As she prepared for the journey, Dame Thresstone repeated the tale to all the nobles of Gilmorack. Hundreds of miles away, in the underground fort of Bennoth Tine, Kristryd watched these conversations transpire through the silver-framed mirror that she kept ever at her side.
“Slander and lies!” Kristryd exclaimed as she related the matter to Bagbag. “Treachery and treason! None will believe such shameless fictions.”
“Slander and lies against the ruler of a people are always readily believed by the people ruled,” Bagbag warned. “If she spreads this tale wide, your alliance will surely crumble.”
“We will return the anvil to Dengar at once,” Kristryd panicked. “We must deny these allegations.”
“No daughter! Surrendering the anvil would only imply some guilt. Then the damage will be done!” Bagbag counseled. “Let me consult my books. There may be a spell to silence a slandering tongue.”
Prying and Scrying
Truly I am hated! Kristryd lamented. She wiped tears of self-pity from her eyes. Such was the price she paid for her forays into people’s private affairs and conversations. Daily she passed many hours peering into her silver-framed mirror to search out what advantage she might find in all her dealings. “Look into me and see what other eyes can see,” the runes etched along the frame encouraged. She knew well enough that folk always speak ill of their leaders and criticize their commanders, for she herself had often wagged her tongue against those set over her. How much more so should she have expected her name abused? The first dwarfess to command the army or sit upon the throne of a dwarven kingdom! Was she not a broad target for cruel darts? Nevertheless, that knowledge did not soften the sting of the vicious remarks revealed to her by means of the silver-framed mirror.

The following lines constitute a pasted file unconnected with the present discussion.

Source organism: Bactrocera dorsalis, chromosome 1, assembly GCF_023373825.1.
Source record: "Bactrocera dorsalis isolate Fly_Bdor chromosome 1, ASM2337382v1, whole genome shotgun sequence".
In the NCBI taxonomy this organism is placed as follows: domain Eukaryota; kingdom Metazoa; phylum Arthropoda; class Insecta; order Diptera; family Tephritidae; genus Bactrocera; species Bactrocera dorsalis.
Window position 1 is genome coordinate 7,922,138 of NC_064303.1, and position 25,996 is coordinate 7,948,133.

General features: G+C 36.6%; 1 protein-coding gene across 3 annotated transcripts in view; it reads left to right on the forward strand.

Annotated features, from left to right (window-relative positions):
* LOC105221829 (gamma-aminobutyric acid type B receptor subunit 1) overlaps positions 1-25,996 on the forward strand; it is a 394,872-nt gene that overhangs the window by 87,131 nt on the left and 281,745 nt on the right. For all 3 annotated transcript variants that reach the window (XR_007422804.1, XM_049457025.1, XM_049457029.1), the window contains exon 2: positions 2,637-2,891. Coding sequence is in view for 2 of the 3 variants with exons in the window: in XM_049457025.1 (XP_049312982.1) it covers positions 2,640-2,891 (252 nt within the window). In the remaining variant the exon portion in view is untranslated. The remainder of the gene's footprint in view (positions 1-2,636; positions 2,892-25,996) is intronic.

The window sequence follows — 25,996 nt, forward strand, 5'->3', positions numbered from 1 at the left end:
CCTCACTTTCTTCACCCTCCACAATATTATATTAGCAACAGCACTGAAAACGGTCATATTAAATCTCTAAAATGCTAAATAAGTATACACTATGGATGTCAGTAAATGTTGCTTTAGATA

“By the magic of this mirror,” the undermountain queen confided in Bagbag, “I spy easily upon whoever I will. But I would not be spied upon so easily myself. What charms can be laid upon me to protect me from prying eyes like my own?”